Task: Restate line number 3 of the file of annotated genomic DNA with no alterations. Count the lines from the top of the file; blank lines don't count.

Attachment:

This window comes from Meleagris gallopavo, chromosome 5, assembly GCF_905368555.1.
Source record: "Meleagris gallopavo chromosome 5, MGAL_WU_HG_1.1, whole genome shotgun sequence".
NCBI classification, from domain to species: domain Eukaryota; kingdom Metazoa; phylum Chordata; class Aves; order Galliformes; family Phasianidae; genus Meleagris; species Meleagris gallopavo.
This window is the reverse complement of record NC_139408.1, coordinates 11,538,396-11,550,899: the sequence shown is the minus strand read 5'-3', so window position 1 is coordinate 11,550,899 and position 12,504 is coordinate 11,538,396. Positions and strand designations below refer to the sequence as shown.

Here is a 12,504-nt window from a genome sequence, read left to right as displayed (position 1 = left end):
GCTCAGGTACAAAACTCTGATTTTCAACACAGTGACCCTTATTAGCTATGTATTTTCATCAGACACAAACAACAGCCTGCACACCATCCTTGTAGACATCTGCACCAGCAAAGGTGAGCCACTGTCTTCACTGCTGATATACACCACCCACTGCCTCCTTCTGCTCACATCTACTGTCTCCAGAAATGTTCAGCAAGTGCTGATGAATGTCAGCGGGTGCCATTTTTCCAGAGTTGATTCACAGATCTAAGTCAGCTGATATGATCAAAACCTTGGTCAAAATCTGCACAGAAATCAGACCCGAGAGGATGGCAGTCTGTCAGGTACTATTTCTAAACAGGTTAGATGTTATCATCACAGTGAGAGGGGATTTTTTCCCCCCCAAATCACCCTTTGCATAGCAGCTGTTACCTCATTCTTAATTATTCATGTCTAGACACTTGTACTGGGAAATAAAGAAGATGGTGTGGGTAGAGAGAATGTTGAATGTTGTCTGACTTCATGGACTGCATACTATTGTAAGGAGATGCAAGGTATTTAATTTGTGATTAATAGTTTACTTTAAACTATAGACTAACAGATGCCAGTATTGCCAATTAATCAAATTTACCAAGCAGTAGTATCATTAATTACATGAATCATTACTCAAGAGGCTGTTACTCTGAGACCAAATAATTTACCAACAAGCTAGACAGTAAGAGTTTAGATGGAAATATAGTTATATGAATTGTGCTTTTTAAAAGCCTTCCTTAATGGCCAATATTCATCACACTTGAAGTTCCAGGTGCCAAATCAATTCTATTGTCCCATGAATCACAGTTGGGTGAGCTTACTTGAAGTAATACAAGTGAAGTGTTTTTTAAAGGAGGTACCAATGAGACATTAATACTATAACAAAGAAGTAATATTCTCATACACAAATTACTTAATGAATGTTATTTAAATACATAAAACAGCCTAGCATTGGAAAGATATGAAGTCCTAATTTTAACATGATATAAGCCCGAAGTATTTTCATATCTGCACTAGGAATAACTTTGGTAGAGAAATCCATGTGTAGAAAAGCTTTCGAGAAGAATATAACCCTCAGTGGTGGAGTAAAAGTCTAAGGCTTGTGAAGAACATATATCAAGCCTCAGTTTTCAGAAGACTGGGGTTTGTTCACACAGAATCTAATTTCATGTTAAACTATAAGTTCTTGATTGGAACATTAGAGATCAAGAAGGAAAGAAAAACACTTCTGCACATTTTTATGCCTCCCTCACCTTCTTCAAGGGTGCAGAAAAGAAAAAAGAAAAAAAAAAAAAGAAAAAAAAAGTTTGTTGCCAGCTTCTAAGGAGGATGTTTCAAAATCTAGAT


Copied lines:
NCBI classification, from domain to species: domain Eukaryota; kingdom Metazoa; phylum Chordata; class Aves; order Galliformes; family Phasianidae; genus Meleagris; species Meleagris gallopavo.